Tag Archives: Alderney

Is your favourite character in a novel always the protagonist?

f03cf68d082763c6d02f2dd29e505a86--s-fashion-edwardian-fashionThis question was posed to me the other day and got me thinking. Even in my own writing my favourite character isn’t always the protagonist.

In ‘Riduna‘ for example, my first novel ~ historical fiction set on the island of Alderney in the Victorian era, Harriet, the protagonist, is key to every part of the story. A quarryman’s daughter, Harriet is the person who binds the others together and, as the author, I know her intimately. I can describe her life from the moment she was born through to adult hood and middle age. I have not killed her off as yet but feel sure that I will know her as an old woman too ~ but is she my favourite character? No, actually she isn’t!

It is Jane who intrigues me most. There is a bit of mystery about her. I only know of Jane’s life as she arrives on Riduna from mainland Britain as a teenager. Having lost her mother she is brought up by her father, who is the island’s doctor. Jane is well educated and intelligent in a mature and thoughtful way. She finds herself in a society where class isn’t as distinctive as back in the UK. As Harriet’s best friend she is a leveler and yet she is also a dreamer. It is she who travels the world in her career as a nurse. She chooses ambition over love, marriage and babies. Is this totally fulfilling for her? At the end of Riduna she begins to take her chosen course, but it is in my second novel Ancasta  that we see her fulfilling her ambitions. We also see her threading back into Harriet’s life. She is always the steady influence, even though their outlook on life is so contrasting.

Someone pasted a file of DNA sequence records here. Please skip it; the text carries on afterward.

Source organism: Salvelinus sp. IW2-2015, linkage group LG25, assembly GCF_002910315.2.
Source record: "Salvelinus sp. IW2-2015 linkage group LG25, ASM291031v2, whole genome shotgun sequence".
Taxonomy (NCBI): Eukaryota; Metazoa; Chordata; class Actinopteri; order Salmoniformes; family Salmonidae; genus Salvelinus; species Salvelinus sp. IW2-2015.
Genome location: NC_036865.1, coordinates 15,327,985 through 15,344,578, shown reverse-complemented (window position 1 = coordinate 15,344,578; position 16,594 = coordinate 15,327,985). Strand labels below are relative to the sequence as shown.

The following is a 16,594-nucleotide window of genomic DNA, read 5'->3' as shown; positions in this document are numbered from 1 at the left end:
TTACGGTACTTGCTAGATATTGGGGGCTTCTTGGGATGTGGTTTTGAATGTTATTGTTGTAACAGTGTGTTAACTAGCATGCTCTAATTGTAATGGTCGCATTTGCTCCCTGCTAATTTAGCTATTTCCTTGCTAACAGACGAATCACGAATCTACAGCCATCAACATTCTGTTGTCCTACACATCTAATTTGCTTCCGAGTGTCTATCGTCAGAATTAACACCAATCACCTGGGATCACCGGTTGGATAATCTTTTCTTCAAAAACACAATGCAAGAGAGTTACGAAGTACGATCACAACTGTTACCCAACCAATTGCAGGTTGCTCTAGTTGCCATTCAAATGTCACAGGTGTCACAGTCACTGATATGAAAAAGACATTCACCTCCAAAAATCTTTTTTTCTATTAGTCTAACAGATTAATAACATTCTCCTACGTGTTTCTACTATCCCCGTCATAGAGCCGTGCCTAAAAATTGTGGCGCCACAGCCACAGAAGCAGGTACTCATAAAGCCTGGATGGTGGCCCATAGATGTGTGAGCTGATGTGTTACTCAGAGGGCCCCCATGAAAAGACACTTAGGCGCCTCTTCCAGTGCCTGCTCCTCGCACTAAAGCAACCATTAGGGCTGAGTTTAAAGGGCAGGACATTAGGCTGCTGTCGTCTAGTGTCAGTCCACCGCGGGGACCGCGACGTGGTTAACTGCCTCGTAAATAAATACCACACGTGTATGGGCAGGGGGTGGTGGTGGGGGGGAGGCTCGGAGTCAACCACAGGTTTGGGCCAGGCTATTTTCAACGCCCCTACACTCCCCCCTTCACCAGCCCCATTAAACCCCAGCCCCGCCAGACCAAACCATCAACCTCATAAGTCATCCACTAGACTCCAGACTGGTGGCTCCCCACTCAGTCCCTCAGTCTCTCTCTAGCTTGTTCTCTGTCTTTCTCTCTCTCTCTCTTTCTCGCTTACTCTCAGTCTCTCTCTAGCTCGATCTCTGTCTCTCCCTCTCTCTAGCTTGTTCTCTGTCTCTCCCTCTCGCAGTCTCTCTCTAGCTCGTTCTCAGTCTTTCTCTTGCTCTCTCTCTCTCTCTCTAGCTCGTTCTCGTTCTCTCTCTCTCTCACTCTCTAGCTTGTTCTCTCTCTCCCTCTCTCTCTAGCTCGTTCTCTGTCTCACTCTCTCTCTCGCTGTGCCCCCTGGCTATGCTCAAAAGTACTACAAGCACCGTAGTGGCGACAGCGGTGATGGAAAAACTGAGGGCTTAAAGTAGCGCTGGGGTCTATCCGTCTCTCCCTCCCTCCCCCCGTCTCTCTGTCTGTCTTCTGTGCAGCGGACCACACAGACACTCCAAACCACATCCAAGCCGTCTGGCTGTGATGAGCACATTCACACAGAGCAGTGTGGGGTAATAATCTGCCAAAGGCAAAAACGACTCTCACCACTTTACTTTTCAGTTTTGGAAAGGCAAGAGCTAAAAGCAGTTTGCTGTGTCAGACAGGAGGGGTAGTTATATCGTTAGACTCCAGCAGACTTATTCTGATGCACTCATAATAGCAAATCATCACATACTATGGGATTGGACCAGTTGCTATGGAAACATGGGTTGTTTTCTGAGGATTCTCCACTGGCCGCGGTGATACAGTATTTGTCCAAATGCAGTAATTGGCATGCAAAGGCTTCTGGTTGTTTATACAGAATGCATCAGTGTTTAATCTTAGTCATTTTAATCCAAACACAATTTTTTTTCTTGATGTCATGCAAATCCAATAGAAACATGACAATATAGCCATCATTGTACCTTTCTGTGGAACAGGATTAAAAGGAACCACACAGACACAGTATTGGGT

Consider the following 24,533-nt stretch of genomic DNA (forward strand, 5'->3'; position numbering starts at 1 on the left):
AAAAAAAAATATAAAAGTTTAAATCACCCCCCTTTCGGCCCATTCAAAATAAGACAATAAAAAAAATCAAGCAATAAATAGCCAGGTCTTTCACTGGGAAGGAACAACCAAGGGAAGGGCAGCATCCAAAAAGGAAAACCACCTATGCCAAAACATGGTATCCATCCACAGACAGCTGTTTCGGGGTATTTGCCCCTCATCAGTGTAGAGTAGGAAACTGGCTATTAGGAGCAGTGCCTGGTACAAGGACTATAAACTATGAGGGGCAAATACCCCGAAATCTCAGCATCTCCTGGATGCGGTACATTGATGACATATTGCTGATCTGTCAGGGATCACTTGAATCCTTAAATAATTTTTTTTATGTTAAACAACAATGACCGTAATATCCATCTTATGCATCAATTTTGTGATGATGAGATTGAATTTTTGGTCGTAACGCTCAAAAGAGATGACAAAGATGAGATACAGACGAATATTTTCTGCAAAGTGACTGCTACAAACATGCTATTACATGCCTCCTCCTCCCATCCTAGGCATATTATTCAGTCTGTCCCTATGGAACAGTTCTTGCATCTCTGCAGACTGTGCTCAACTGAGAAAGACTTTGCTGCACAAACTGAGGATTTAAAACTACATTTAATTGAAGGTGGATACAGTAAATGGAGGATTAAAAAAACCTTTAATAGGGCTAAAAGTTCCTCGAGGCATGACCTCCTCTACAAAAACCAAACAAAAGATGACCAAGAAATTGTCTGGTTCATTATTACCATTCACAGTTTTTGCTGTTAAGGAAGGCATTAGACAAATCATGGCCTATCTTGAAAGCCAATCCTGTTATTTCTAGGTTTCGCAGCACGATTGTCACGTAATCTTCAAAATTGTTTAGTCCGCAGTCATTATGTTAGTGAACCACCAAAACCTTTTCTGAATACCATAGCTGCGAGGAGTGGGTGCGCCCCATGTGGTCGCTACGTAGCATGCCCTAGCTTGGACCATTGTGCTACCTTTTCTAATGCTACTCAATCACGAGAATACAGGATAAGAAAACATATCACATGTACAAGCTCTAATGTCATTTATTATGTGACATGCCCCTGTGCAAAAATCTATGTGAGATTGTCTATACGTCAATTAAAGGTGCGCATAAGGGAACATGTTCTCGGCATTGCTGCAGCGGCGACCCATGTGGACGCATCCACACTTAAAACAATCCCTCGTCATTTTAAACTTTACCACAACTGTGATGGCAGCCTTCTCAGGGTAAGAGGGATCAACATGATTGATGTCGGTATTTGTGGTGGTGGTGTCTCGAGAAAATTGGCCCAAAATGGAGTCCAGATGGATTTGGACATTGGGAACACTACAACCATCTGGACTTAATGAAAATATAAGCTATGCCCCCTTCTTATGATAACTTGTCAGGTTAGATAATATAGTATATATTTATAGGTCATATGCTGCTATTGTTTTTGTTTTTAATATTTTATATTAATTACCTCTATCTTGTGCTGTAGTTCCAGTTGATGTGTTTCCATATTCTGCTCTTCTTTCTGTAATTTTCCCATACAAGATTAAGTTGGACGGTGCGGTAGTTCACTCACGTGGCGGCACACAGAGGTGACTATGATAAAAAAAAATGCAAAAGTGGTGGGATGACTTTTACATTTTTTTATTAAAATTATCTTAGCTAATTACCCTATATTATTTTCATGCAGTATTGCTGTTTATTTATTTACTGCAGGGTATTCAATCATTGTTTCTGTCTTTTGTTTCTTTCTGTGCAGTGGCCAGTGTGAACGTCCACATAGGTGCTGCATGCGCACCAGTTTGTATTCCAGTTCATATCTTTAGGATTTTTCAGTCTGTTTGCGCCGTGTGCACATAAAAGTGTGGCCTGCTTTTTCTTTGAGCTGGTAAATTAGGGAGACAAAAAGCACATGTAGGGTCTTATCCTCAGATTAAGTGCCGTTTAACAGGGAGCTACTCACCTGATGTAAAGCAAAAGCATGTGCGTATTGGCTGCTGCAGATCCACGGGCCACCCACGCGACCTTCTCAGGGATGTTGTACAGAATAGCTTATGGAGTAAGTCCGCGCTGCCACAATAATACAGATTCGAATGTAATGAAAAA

I am fond of Jane for her loyalty to Harriet and yet she is her own person. A good friend is not one who smothers or submits but is one of mutual respect. A friendship should be supportive but also allow each to be themselves.

Diana Jackson is the author of The Riduna Series which can be found on her Amazon page .Riduna is currently only £1.99 on Kindle.

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Filed under Alderney, Ancasta, Historical Fiction, Riduna, Role of Women

Clue Go! ‘Murder, Now and Then’ Game with prizes ….

Just another hint about ‘Clue Go!’ which will take place in October 2015.CLUE GOMap

There will be three parts and the first one you can begin right now!

Get your cameras and your copies of ‘Murder, Now and Then’ to the ready because in order to win the biggest prize you need to get out and about and snap photos of yourselves on location with a copy of ‘Murder, Now and Then’

Those of you in and around Bedfordshire, why don’t you pop to Thurleigh Museum and Twinwoods before they close for the winter.

There are loads of interesting places in Bedfordshire to visit and places to drop into for refreshments.

Or – If you are in Canada, Jersey, on Alderney, in Godalming Surrey – in fact locations in ‘Murder, Now and Then’   – or anywhere else in the world to be honest, there will be smaller prizes for you too.

So go on – Get Snapping!

Copies of the book can be bought at Waterstones, Bedford, ordered at any bookshop in the UK or bought on Amazon in most places of the world!

                                                    Amazon.com                          Amazon.co.uk

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Filed under Bedfordshire, Events, Marketing your novel, Murder Now and Then

In WW1 Victor returns injured to Riduna (Alderney) ~ the island of his birth